So, we headed back to Children’s Hospital and, thankfully, we got a different doctor who seemed inclined to be as helpful as possible. They dosed C with more laxative and waited a bit to see how things progressed. Eventually, after much waiting, they tried a special enema, and we waited some more. Now, my experience with hospitals usually involve rooms with private bathrooms. This place didn’t have that. The poor little guy had to walk down the hall in a ridiculously short hospital gown, trying to stay covered in front, me keeping it closed in back, all the while needing to potty really bad! Eventually, he was able to go some, how much was unknown though. After he finally went, they decided to get an x-ray to look for blockages. Because they had no previous scans to compare it to, it was judged that he was cleared out, with only pockets of gas remaining, and we were sent home.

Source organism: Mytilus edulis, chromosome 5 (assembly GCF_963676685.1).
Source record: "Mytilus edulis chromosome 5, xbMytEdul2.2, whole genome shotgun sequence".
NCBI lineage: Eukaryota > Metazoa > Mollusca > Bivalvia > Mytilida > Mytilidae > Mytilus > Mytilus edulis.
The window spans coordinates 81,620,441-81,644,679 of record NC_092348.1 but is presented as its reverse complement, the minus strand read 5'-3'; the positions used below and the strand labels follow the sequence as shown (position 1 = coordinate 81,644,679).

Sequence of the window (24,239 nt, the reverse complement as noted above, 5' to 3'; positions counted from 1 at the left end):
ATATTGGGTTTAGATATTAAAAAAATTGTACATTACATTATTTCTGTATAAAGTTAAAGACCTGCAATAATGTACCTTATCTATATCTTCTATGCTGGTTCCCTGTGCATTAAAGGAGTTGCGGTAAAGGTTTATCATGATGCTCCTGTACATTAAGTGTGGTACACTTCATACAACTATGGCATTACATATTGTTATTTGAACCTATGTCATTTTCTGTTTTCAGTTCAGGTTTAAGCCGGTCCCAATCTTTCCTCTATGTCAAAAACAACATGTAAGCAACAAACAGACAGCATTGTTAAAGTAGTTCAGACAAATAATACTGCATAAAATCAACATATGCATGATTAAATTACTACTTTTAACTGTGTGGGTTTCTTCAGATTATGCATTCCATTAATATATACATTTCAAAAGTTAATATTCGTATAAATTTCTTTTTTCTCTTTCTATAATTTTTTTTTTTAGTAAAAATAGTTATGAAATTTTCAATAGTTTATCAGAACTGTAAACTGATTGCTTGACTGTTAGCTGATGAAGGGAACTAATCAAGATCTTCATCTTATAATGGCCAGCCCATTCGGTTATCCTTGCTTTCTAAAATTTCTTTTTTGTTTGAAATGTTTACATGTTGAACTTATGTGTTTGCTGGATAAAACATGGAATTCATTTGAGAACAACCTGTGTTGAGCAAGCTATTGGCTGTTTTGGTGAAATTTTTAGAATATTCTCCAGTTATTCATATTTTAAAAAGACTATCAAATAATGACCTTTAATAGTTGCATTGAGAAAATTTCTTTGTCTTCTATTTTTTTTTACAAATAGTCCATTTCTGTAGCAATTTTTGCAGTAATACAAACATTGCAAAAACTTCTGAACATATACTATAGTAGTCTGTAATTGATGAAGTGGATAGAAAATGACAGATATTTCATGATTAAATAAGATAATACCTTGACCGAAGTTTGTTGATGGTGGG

In theory, now that he was cleaned out, we should be able to keep him on a schedule and I even started a “Poo Diary” as I called it. I needed to be sure that he was going regularly. We did not want this to happen again. Again, despite this kid eating normal and staying hydrated and being given medicines to keep things soft and flowing, he was not going daily, or even every other day. And, he was still leaking into his underwear.